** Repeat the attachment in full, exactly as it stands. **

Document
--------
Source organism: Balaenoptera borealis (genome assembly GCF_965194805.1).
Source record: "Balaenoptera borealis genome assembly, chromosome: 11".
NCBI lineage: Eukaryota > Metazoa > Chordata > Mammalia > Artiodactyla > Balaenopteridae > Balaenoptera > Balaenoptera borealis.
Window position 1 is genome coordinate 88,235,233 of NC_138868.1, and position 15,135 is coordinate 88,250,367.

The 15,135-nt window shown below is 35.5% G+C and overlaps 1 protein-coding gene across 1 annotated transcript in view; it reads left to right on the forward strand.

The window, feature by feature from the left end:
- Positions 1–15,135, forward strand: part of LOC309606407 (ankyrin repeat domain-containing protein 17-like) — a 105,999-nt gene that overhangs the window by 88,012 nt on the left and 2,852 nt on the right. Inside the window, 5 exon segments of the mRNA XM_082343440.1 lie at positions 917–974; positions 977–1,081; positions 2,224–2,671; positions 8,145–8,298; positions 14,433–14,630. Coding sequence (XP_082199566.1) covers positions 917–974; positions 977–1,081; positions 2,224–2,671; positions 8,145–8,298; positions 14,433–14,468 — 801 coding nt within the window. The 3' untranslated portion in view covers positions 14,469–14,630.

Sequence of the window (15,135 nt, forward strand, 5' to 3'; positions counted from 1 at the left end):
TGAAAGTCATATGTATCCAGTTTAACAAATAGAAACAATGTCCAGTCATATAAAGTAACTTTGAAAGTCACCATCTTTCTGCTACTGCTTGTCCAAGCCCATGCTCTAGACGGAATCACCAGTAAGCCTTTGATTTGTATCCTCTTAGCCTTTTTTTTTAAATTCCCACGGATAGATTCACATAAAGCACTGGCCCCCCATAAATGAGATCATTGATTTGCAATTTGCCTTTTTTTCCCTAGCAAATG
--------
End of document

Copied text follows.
Source organism: Balaenoptera borealis (genome assembly GCF_965194805.1).
Source record: "Balaenoptera borealis genome assembly, chromosome: 11".
NCBI lineage: Eukaryota > Metazoa > Chordata > Mammalia > Artiodactyla > Balaenopteridae > Balaenoptera > Balaenoptera borealis.
Window position 1 is genome coordinate 88,235,233 of NC_138868.1, and position 15,135 is coordinate 88,250,367.

The 15,135-nt window shown below is 35.5% G+C and overlaps 1 protein-coding gene across 1 annotated transcript in view; it reads left to right on the forward strand.

The window, feature by feature from the left end:
- Positions 1–15,135, forward strand: part of LOC309606407 (ankyrin repeat domain-containing protein 17-like) — a 105,999-nt gene that overhangs the window by 88,012 nt on the left and 2,852 nt on the right. Inside the window, 5 exon segments of the mRNA XM_082343440.1 lie at positions 917–974; positions 977–1,081; positions 2,224–2,671; positions 8,145–8,298; positions 14,433–14,630. Coding sequence (XP_082199566.1) covers positions 917–974; positions 977–1,081; positions 2,224–2,671; positions 8,145–8,298; positions 14,433–14,468 — 801 coding nt within the window. The 3' untranslated portion in view covers positions 14,469–14,630.

Sequence of the window (15,135 nt, forward strand, 5' to 3'; positions counted from 1 at the left end):
TGAAAGTCATATGTATCCAGTTTAACAAATAGAAACAATGTCCAGTCATATAAAGTAACTTTGAAAGTCACCATCTTTCTGCTACTGCTTGTCCAAGCCCATGCTCTAGACGGAATCACCAGTAAGCCTTTGATTTGTATCCTCTTAGCCTTTTTTTTTAAATTCCCACGGATAGATTCACATAAAGCACTGGCCCCCCATAAATGAGATCATTGATTTGCAATTTGCCTTTTTTTCCCTAGCAAATG